A binary relation is a mathematical concept to do with "relations", such as "is greater than" and "is equal to" in arithmetic, or "is an element of" in set theory.
Formally, a binary relation over a set X and a set Y is an ordered triple R=(X, Y, G(R)) where G(R), called the graph of the relation R, is a subset of X × Y. If (x,y) ∈ G(R) then we say that x is R-related to y and write xRy or R(x,y).
It is common practice to identify the relation with its graph, i.e. if R &sube X × Y we call R a relation over X,Y.
Example: Suppose there are four objects: {ball, car, doll, gun} and four persons: {John, Mary, So, Venus}. Suppose that John owns the ball, Mary owns the doll, and Venus owns the car. No one owns the gun and So owns nothing. Then the binary relation "is owned by" is given as
- R=({ball, car, doll, gun}, {John, Mary, So, Venus}, {(ball,John), (doll,Mary), (car,Venus)}).
Note that two different relations could have the same graph. For example: the relation
- ({ball, car, doll, gun), {John, Mary, Venus}, {(ball,John), (doll,Mary), (car,Venus)}
Neverthesis, R is usually identified or even defined as G(R) and "an ordered pair (x,y) ∈ G(R)" is usually denoted as "(x,y) ∈ R".
It may also be thought of as a binary function that takes as arguments an element x of X and an element y of Y and evaluates to true or false (indicating whether the ordered pair (x'\', y'') is an element of the set which is the relation).
Table of contents |
2 Relations over a set 3 Operations on binary relations |
Special Relations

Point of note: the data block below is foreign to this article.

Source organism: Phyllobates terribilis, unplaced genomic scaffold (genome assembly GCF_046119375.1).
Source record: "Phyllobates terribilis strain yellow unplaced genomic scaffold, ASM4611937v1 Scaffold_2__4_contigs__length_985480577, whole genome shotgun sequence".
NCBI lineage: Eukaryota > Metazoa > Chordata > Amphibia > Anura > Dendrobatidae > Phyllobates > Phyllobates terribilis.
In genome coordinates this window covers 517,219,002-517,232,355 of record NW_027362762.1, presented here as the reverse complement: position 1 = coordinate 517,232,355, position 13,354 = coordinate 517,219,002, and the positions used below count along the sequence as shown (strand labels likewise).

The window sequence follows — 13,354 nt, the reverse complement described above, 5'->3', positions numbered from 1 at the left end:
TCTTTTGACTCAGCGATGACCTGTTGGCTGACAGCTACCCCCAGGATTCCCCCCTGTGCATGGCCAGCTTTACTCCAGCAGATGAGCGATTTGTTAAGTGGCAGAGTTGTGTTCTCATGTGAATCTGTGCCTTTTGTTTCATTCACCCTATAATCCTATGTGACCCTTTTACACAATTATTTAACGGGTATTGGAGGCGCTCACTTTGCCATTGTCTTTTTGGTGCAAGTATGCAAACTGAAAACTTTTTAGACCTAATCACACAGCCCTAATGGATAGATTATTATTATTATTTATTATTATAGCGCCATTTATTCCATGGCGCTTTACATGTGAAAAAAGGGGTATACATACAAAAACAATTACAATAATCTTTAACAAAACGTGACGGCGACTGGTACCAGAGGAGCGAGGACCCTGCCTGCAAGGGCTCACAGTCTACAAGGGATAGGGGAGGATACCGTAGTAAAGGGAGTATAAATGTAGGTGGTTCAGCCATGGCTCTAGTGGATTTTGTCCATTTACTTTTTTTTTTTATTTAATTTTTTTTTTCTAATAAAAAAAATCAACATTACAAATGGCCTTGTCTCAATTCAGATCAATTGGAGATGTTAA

Some important properties that binary relation R over X and Y may or may not have are: ; total: for all x in X there exists a y in Y such that xRy ; functional: for all x in X, and y and z in Y it holds that if xRy and xRz then y = z ; surjective: for all y in Y there exists an x in X such that xRy ; injective: for all x and z in X and y in Y it holds that if xRy and zRy then x = zA binary relation that is functional is called a partial function; a binary relation that is both total and functional is called a function.
Relations over a set
If X = Y then we simply say that the binary relation is over X.Some important properties that binary relations over a set X may or may not have are: ; reflexive: for all x in X it holds that xRx. For example, "greater than or equal to" is a reflexive relation but "greater than" is not. ; irreflexive: for all x in X it holds that not xRx ; symmetric: for all x and z in X it holds that if xRz then zRx ; antisymmetric: for all x and z in X it holds that if xRz and zRx then x = z ; transitive: for all x, y and z in X it holds that if xRy and yRz then xRz ; trichotomous: for all x and y in X exactly one of xRy, yRx and x = y holds ; extendability: for all x in X, there exists y in X such that xRy
A relation which is reflexive, symmetric and transitive is called an equivalence relation. A relation which is reflexive, antisymmetric and transitive is called a partial order. A relation which is trichotomous is called a total order or a linear order.
Operations on binary relations
If R,S &sube X × Y are binary relations, then each of the following are binary relations:
- Inverse: R^{-1} &sube Y × X, defined as R^{-1} = { (y, x) | (x, y) &isin R }
- Union: R &cup S &sube X × Y, defined as R &cup S = {(x,y) | (x,y) &is in R or (x,y) &isin S }
- Intersection: R &cap S &sube X × Y, defined as R &cap S = {(x,y) | (x,y) &is in R and (x,y) &isin S }